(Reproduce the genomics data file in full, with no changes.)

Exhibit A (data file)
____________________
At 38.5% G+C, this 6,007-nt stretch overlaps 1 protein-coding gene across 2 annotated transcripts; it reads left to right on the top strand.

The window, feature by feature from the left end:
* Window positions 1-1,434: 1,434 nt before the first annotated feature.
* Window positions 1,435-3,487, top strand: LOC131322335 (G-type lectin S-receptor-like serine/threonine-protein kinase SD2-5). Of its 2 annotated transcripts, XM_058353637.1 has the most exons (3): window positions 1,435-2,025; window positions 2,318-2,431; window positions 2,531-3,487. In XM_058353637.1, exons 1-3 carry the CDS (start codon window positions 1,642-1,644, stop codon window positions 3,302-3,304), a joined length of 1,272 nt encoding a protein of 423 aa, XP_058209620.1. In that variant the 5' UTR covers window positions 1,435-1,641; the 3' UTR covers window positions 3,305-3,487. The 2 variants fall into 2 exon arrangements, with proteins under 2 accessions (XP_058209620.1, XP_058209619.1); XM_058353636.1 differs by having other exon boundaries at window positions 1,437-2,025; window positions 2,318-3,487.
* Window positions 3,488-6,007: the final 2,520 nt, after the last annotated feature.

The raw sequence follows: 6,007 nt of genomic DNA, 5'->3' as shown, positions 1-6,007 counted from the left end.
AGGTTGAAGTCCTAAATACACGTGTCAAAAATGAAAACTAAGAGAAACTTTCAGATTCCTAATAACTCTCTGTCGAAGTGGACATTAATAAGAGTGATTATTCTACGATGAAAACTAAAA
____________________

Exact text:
At 38.5% G+C, this 6,007-nt stretch overlaps 1 protein-coding gene across 2 annotated transcripts; it reads left to right on the top strand.

The window, feature by feature from the left end:
* Window positions 1-1,434: 1,434 nt before the first annotated feature.
* Window positions 1,435-3,487, top strand: LOC131322335 (G-type lectin S-receptor-like serine/threonine-protein kinase SD2-5). Of its 2 annotated transcripts, XM_058353637.1 has the most exons (3): window positions 1,435-2,025; window positions 2,318-2,431; window positions 2,531-3,487. In XM_058353637.1, exons 1-3 carry the CDS (start codon window positions 1,642-1,644, stop codon window positions 3,302-3,304), a joined length of 1,272 nt encoding a protein of 423 aa, XP_058209620.1. In that variant the 5' UTR covers window positions 1,435-1,641; the 3' UTR covers window positions 3,305-3,487. The 2 variants fall into 2 exon arrangements, with proteins under 2 accessions (XP_058209620.1, XP_058209619.1); XM_058353636.1 differs by having other exon boundaries at window positions 1,437-2,025; window positions 2,318-3,487.
* Window positions 3,488-6,007: the final 2,520 nt, after the last annotated feature.

The raw sequence follows: 6,007 nt of genomic DNA, 5'->3' as shown, positions 1-6,007 counted from the left end.
AGGTTGAAGTCCTAAATACACGTGTCAAAAATGAAAACTAAGAGAAACTTTCAGATTCCTAATAACTCTCTGTCGAAGTGGACATTAATAAGAGTGATTATTCTACGATGAAAACTAAAA